This can also be extended to getting learners involved in creating their own content.  This could be through participation in communities of practice, perhaps an online group on the organisation’s Enterprise Social Network (something like Slack or Yammer) or thorough a LinkedIn group or less formal ‘Personal Learning Network’ such as via people connected through Twitter or some other social network.  It could be a colleague creating a useful job aid in the form of a flowchart explaining a process initially produced just for their fellow team members.  It could be a short video clip recorded on a smart phone.  The possibilities are pretty much endless.

Not everything needs to be produced to a Hollywood level of polish and gloss.   Something that is timely and highly relevant to your particular need can have just as much impact. 

7.  Scaffolding social collaborative discussion and learning

This is about using frameworks to provide some support and structure to help people get started in using these approaches for learning at work.  In a way it is an approach to providing a half-way house between a traditional highly-structured approach to a learning programme and a more collaborative approach in which learners have more input and direction of their own learning.   Look out for the work of Julian Stodd if you would like to find out more – he can be found on Twitter @julianstodd.

8.  Don’t be limited by resource availability

One of the potential barriers to agile learning is that we limit ourselves, because we focus on resource limitations, whether that is the availability of rooms, particular trainers or digital resources or finances.  Overcoming the latter was the focus of a session at this year’s CIPD L&D Show ‘Doing More with Less’ with Andrew Jacobs and Stella O’Neill  – here is a link to a Storify of the tweets from this session – look out for session E3.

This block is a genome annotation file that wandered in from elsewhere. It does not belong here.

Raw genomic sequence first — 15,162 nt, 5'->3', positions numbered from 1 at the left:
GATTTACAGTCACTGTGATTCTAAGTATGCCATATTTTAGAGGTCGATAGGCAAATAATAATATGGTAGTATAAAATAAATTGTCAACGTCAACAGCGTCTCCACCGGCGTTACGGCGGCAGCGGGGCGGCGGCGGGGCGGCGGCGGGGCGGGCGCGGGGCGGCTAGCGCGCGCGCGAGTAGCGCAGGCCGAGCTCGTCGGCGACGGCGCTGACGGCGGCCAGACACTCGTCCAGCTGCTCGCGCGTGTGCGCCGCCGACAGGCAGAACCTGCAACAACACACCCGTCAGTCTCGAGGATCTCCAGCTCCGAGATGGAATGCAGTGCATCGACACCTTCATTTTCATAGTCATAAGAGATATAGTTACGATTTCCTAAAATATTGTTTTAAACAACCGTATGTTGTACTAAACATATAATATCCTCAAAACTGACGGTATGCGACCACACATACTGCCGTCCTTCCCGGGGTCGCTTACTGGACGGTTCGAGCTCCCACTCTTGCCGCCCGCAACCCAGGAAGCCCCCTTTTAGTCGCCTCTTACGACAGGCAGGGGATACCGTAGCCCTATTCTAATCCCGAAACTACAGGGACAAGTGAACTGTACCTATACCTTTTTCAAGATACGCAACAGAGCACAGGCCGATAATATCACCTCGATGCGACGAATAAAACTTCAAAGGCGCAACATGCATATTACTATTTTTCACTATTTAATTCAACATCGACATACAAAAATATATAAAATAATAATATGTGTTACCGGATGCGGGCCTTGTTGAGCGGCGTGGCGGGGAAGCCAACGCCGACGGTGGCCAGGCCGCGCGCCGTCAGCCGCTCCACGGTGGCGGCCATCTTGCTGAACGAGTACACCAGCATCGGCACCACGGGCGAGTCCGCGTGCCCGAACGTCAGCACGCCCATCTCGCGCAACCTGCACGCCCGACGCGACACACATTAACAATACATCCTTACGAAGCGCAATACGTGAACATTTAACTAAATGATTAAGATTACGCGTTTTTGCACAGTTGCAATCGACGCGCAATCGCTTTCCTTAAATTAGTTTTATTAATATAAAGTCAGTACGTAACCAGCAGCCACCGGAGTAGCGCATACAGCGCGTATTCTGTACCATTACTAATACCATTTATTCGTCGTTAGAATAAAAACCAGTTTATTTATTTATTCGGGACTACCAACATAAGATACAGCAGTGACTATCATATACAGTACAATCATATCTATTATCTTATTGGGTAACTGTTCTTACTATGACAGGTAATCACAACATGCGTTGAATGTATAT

9.  Learner access any time, anywhere … which includes digital

This is perhaps one of the most challenging areas, as it does require some technical expertise to identify the relevant digital platform for your organisation and situation.   Do take time to think this through.  Take advice.  Think not just about what will work here and now, but what would have some longevity and be sustainable for your organisation.

10.Don’t be a perfectionist – iteratively improve

As an individual this may be one of the most challenging of these tips – I know I always want to have any learning programme I’m associated with to be as good as it possibly can be.  However, that can be at a cost of all the other learning needs that go unmet and the missed opportunities.

As a parent, I have found it valuable to allow myself to not worry about being perfect – I like the concept of the ‘good enough parent’.  I have chosen where to place my priorities as a parent – home cooked food with lots of vegetables and fruit, a bed-time story every night and lots of hugs, but it does mean that the house is dustier than I would ideally like!  In a similar way, we may have to rethink our perfectionism in L&D and decide what can be let go.

These are some of my thoughts on agile learning design.  What does this prompt for you?  What can you being doing differently?

Rachel Burnham


Burnham L & D Consultancy helps L&D professionals become even more effective.  I am particularly interested in blended learning, the uses of social media for learning, evaluation and anything that improves the impact of learning on performance. 

Thursday, July 7, 2016

'Developing Agile Learning' CIPD Leaders in Learning Sketchnote

This was live Sketchnoted at last night’s CIPD Leaders in Learning event in Manchester.  Andy Lancaster and David Hayden facilitated the session and there was much discussion.   I have tried to capture key points from the session faithfully.